A cervicogenic headache is a pain that develops in the neck, though a person feels the pain in their head.

Cervicogenic headaches are secondary headaches. Secondary headaches are those caused by an underlying condition, such as neck injuries, infections, or severe high blood pressure. This sets them apart from primary headaches, such as migraines and cluster headaches.

The pain caused by a cervicogenic headache begins in the neck and the back of the head and radiates towards the front of the head. People may confuse cervicogenic headaches with migraines and tension headaches, both of which can cause neck pain.

In this article, we discuss some symptoms, causes, and treatments for cervicogenic headaches.

Symptoms

Typically, people who have cervicogenic headaches experience a headache accompanied by neck pain and stiffness. Certain neck movements can provoke cervicogenic headaches.

In most cases, cervicogenic headaches develop on one side of the head, starting from the back of the head and neck and radiating toward the front.

Some other symptoms of a cervicogenic headache include:

  • a reduced range of motion in the neck
  • pain on one side of the face or head
  • pain and stiffness of the neck
  • pain around the eyes
  • pain in the neck, shoulder, or arm on one side
  • head pain that is triggered by certain neck movements or positions
  • sensitivity to light and noise
  • nausea
  • blurred vision

What causes a cervicogenic headache?

Cervicogenic headaches result from structural problems in the neck and are often due to problems with vertebrae at the top of the spine, called the cervical vertebrae, and specifically the C2-3 vertebra.

Some people develop cervicogenic headaches because they work in jobs that involve them straining their necks. These jobs include hair stylists, manual laborers, and drivers.

People can also develop cervicogenic headaches after an injury to the neck. This is better known as whiplash.

Some medical conditions that can cause cervicogenic headaches include:

  • tumors
  • fractures
  • infections
  • arthritis of the upper spine
  • whiplash or another injury to the neck

Treatment

Treatments for cervicogenic headaches focus on removing the cause of the pain. Treatments vary depending on the person and the severity of their symptoms.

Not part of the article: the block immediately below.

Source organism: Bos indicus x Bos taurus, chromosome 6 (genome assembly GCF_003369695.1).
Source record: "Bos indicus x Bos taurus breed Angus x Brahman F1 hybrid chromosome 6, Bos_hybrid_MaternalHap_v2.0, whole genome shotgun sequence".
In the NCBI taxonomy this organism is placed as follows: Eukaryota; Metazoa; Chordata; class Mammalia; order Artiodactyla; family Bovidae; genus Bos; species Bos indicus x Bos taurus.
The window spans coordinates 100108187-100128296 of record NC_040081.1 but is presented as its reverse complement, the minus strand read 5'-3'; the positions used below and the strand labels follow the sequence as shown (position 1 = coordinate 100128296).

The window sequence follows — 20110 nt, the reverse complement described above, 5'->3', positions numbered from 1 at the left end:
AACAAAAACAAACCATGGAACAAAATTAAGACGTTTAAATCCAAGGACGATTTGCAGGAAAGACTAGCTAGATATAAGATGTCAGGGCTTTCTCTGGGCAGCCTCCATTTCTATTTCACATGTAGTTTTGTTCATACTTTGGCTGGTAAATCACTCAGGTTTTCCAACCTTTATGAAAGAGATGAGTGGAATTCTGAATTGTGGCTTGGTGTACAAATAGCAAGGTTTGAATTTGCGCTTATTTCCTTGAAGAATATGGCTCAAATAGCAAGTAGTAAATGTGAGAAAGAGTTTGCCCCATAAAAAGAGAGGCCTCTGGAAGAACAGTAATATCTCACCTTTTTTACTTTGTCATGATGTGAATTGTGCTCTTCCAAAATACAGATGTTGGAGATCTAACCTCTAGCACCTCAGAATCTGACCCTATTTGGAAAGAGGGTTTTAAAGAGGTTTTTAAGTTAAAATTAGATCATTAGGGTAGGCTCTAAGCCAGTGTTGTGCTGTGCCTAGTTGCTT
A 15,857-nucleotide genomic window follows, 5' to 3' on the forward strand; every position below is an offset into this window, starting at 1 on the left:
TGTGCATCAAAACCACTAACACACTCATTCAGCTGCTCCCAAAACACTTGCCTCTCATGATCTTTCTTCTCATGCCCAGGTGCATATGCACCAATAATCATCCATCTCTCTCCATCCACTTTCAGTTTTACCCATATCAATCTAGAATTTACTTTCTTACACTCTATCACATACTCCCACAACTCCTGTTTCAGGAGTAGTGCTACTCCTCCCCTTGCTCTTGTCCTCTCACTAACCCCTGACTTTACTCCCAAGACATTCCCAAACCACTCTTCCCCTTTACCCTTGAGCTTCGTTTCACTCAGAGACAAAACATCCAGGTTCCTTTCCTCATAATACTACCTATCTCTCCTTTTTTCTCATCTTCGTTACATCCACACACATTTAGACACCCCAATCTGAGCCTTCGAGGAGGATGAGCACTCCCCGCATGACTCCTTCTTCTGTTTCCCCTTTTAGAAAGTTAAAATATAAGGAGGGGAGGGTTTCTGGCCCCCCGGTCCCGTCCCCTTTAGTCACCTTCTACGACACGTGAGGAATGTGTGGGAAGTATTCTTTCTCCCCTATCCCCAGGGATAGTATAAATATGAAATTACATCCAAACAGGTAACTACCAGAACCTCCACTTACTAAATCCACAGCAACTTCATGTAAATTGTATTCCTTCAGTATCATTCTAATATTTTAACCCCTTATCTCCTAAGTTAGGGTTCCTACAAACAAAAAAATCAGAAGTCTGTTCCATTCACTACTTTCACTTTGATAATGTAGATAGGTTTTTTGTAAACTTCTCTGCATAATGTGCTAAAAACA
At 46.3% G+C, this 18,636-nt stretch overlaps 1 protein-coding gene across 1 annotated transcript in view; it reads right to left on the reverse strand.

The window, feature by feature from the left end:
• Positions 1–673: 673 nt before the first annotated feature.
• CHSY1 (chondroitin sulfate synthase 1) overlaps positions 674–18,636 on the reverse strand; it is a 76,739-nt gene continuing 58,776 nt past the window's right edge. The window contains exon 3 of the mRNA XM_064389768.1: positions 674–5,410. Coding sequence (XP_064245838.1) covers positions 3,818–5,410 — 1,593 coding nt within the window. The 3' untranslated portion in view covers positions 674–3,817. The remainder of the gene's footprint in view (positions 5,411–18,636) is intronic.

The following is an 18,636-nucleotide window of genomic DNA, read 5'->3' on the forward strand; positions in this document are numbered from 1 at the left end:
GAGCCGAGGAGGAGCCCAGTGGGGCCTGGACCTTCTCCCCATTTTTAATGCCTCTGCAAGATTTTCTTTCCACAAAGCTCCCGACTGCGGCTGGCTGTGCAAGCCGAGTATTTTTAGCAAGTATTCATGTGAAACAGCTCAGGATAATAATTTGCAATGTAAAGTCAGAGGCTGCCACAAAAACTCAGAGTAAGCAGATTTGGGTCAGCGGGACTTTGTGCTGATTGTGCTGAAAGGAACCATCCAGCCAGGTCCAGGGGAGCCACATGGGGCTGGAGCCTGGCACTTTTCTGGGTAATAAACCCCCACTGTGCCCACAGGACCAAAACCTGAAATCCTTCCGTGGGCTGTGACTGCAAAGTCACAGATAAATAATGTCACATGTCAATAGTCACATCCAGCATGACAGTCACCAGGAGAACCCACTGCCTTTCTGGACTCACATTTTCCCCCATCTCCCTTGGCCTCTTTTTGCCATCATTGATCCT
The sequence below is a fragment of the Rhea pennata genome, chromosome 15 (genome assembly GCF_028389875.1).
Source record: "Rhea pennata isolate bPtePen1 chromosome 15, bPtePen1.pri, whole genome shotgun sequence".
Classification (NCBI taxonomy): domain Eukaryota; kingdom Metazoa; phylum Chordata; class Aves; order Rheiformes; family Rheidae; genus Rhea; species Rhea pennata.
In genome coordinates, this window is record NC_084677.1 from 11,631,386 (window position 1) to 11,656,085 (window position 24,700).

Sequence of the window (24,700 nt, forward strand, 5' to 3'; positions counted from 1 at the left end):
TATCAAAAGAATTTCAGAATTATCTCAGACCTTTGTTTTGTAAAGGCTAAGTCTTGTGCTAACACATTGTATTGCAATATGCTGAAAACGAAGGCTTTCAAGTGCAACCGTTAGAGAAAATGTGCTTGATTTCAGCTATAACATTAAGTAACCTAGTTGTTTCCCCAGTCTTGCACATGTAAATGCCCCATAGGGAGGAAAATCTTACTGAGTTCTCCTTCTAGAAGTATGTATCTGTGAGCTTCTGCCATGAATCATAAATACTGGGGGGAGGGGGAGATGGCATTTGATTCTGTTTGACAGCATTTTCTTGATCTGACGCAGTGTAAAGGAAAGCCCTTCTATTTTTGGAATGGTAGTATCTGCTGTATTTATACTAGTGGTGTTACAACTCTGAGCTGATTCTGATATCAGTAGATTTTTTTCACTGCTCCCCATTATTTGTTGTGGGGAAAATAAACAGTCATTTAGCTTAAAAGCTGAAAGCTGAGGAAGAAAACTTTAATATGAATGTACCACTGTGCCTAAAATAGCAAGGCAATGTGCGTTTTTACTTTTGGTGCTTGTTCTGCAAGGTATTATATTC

Some treatments for cervicogenic headaches include:

Medications

A healthcare provider may recommend prescription or over-the-counter pain medications to relieve painful or uncomfortable symptoms. Medications that treat cervicogenic headaches include:

  • non-steroidal anti-inflammatories (NSAIDs), such as aspirin or ibuprofen
  • muscle relaxers
  • antiseizure medications
  • antidepressants

Physical therapy

Physical therapy is an effective treatment for cervicogenic headaches since a structural problem in the neck usually causes them.

People can work with a physical therapist to develop specialized treatment programs. At the first appointment, a physical therapist will identify the source of the pain. From there, they may stimulate the soft tissue and move the joints around to relieve painful symptoms.

Transcutaneuos electrical nerve stimulation (TENS)

TENS units use small electrodes placed on the skin to send small electrical signals to stimulate nerves near the source of pain. TENS may help some people with a cervicogenic headache, but the relief does not usually last very long.

Radio frequency ablation

People with chronic headaches may benefit from radio frequency ablation. Also called radio frequency neurolysis, this procedure involves using radio waves to heat the tip of a needle. A doctor will then apply the needle to the nerve that is causing the pain. The heat from the needle effectively deadens the nerve, interrupting the nerves ability to send pain signals to the brain.

Complications

If left untreated, a cervicogenic headache can become debilitating. Some people can also experience chronic, or recurring, cervicogenic headaches. If this happens to someone, they should contact their healthcare provider to discuss treatment options.

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